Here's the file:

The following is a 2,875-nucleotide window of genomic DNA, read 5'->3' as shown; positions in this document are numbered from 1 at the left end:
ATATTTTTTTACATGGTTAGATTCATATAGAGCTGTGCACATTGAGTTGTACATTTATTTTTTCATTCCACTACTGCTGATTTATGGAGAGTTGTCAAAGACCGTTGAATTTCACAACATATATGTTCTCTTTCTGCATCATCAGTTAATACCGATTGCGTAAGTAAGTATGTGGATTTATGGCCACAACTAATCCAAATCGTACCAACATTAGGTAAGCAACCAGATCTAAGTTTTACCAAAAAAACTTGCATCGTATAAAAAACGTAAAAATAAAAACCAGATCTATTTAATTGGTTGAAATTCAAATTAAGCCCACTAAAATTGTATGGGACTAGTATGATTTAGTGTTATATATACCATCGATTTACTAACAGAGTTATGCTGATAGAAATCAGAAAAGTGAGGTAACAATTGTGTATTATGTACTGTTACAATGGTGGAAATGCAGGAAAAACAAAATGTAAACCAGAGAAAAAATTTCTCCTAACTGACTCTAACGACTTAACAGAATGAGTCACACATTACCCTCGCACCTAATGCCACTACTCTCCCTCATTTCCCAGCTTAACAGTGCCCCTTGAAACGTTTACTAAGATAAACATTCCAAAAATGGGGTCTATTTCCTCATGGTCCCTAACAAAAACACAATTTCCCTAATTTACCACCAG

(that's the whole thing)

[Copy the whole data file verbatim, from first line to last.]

The following is a 2,875-nucleotide window of genomic DNA, read 5'->3' as shown; positions in this document are numbered from 1 at the left end:
ATATTTTTTTACATGGTTAGATTCATATAGAGCTGTGCACATTGAGTTGTACATTTATTTTTTCATTCCACTACTGCTGATTTATGGAGAGTTGTCAAAGACCGTTGAATTTCACAACATATATGTTCTCTTTCTGCATCATCAGTTAATACCGATTGCGTAAGTAAGTATGTGGATTTATGGCCACAACTAATCCAAATCGTACCAACATTAGGTAAGCAACCAGATCTAAGTTTTACCAAAAAAACTTGCATCGTATAAAAAACGTAAAAATAAAAACCAGATCTATTTAATTGGTTGAAATTCAAATTAAGCCCACTAAAATTGTATGGGACTAGTATGATTTAGTGTTATATATACCATCGATTTACTAACAGAGTTATGCTGATAGAAATCAGAAAAGTGAGGTAACAATTGTGTATTATGTACTGTTACAATGGTGGAAATGCAGGAAAAACAAAATGTAAACCAGAGAAAAAATTTCTCCTAACTGACTCTAACGACTTAACAGAATGAGTCACACATTACCCTCGCACCTAATGCCACTACTCTCCCTCATTTCCCAGCTTAACAGTGCCCCTTGAAACGTTTACTAAGATAAACATTCCAAAAATGGGGTCTATTTCCTCATGGTCCCTAACAAAAACACAATTTCCCTAATTTACCACCAG